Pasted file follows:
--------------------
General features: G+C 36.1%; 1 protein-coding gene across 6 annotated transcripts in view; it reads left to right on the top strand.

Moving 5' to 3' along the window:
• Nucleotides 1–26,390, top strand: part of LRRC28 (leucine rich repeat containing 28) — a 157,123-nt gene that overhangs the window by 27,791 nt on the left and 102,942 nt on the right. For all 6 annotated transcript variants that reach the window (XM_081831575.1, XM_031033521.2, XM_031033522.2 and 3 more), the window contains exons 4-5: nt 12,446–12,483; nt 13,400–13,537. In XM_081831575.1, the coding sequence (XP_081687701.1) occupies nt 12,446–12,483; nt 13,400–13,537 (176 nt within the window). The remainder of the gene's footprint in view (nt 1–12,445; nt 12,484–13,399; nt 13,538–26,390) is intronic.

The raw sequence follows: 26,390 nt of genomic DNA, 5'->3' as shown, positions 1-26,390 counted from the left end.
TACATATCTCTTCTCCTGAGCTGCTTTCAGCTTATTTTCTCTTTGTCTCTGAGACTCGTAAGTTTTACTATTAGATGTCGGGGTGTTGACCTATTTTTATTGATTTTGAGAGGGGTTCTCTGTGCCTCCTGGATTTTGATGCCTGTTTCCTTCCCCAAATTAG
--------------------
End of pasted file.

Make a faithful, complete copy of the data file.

General features: G+C 36.1%; 1 protein-coding gene across 6 annotated transcripts in view; it reads left to right on the top strand.

Moving 5' to 3' along the window:
• Nucleotides 1–26,390, top strand: part of LRRC28 (leucine rich repeat containing 28) — a 157,123-nt gene that overhangs the window by 27,791 nt on the left and 102,942 nt on the right. For all 6 annotated transcript variants that reach the window (XM_081831575.1, XM_031033521.2, XM_031033522.2 and 3 more), the window contains exons 4-5: nt 12,446–12,483; nt 13,400–13,537. In XM_081831575.1, the coding sequence (XP_081687701.1) occupies nt 12,446–12,483; nt 13,400–13,537 (176 nt within the window). The remainder of the gene's footprint in view (nt 1–12,445; nt 12,484–13,399; nt 13,538–26,390) is intronic.

The raw sequence follows: 26,390 nt of genomic DNA, 5'->3' as shown, positions 1-26,390 counted from the left end.
TACATATCTCTTCTCCTGAGCTGCTTTCAGCTTATTTTCTCTTTGTCTCTGAGACTCGTAAGTTTTACTATTAGATGTCGGGGTGTTGACCTATTTTTATTGATTTTGAGAGGGGTTCTCTGTGCCTCCTGGATTTTGATGCCTGTTTCCTTCCCCAAATTAG